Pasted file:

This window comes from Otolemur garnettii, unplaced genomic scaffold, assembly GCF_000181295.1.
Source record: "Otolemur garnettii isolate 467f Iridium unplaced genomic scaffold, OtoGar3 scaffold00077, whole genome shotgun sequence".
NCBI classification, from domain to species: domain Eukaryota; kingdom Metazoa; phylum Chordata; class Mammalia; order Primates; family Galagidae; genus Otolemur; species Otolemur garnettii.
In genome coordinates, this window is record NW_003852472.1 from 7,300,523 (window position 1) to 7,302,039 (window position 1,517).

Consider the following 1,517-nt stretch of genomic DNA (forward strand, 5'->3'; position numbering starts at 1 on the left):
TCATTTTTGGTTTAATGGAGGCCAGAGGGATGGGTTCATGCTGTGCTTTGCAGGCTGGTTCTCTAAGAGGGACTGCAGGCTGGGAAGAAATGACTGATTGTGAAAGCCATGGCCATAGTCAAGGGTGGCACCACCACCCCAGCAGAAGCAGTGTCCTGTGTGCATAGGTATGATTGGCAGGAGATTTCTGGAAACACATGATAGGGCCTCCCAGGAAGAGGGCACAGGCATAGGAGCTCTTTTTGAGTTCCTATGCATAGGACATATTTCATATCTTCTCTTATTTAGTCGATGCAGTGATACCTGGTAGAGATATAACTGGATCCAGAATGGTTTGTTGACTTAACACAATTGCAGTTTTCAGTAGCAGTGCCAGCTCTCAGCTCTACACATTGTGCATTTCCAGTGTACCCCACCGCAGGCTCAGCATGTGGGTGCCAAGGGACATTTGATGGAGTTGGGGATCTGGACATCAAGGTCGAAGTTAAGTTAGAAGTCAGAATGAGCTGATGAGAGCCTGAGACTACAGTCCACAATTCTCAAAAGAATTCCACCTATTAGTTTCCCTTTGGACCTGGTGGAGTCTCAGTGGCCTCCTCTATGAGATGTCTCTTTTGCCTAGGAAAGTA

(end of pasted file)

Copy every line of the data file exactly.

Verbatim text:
This window comes from Otolemur garnettii, unplaced genomic scaffold, assembly GCF_000181295.1.
Source record: "Otolemur garnettii isolate 467f Iridium unplaced genomic scaffold, OtoGar3 scaffold00077, whole genome shotgun sequence".
NCBI classification, from domain to species: domain Eukaryota; kingdom Metazoa; phylum Chordata; class Mammalia; order Primates; family Galagidae; genus Otolemur; species Otolemur garnettii.
In genome coordinates, this window is record NW_003852472.1 from 7,300,523 (window position 1) to 7,302,039 (window position 1,517).

Consider the following 1,517-nt stretch of genomic DNA (forward strand, 5'->3'; position numbering starts at 1 on the left):
TCATTTTTGGTTTAATGGAGGCCAGAGGGATGGGTTCATGCTGTGCTTTGCAGGCTGGTTCTCTAAGAGGGACTGCAGGCTGGGAAGAAATGACTGATTGTGAAAGCCATGGCCATAGTCAAGGGTGGCACCACCACCCCAGCAGAAGCAGTGTCCTGTGTGCATAGGTATGATTGGCAGGAGATTTCTGGAAACACATGATAGGGCCTCCCAGGAAGAGGGCACAGGCATAGGAGCTCTTTTTGAGTTCCTATGCATAGGACATATTTCATATCTTCTCTTATTTAGTCGATGCAGTGATACCTGGTAGAGATATAACTGGATCCAGAATGGTTTGTTGACTTAACACAATTGCAGTTTTCAGTAGCAGTGCCAGCTCTCAGCTCTACACATTGTGCATTTCCAGTGTACCCCACCGCAGGCTCAGCATGTGGGTGCCAAGGGACATTTGATGGAGTTGGGGATCTGGACATCAAGGTCGAAGTTAAGTTAGAAGTCAGAATGAGCTGATGAGAGCCTGAGACTACAGTCCACAATTCTCAAAAGAATTCCACCTATTAGTTTCCCTTTGGACCTGGTGGAGTCTCAGTGGCCTCCTCTATGAGATGTCTCTTTTGCCTAGGAAAGTA